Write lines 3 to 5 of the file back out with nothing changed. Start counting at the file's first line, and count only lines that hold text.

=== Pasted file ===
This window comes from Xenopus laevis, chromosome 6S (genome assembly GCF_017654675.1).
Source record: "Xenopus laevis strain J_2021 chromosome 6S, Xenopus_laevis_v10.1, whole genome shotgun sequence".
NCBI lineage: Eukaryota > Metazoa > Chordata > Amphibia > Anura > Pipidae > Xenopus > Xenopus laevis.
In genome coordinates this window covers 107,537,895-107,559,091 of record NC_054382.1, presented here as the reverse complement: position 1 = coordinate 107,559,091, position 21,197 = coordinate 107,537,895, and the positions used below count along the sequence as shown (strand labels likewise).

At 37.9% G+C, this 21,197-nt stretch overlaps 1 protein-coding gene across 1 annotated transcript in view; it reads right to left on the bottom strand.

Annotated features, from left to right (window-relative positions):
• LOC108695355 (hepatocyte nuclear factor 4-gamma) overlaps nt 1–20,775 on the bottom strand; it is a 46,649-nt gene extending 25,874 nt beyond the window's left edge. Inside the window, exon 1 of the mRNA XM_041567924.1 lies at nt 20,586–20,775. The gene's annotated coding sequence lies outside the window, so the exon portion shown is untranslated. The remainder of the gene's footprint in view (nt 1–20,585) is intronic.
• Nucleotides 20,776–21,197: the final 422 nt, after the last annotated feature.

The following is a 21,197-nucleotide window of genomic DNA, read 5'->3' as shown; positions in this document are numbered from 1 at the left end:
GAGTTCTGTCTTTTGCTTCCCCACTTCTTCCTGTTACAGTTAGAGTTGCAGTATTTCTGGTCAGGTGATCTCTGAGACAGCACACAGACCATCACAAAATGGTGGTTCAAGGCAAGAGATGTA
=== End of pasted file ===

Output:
NCBI lineage: Eukaryota > Metazoa > Chordata > Amphibia > Anura > Pipidae > Xenopus > Xenopus laevis.
In genome coordinates this window covers 107,537,895-107,559,091 of record NC_054382.1, presented here as the reverse complement: position 1 = coordinate 107,559,091, position 21,197 = coordinate 107,537,895, and the positions used below count along the sequence as shown (strand labels likewise).

At 37.9% G+C, this 21,197-nt stretch overlaps 1 protein-coding gene across 1 annotated transcript in view; it reads right to left on the bottom strand.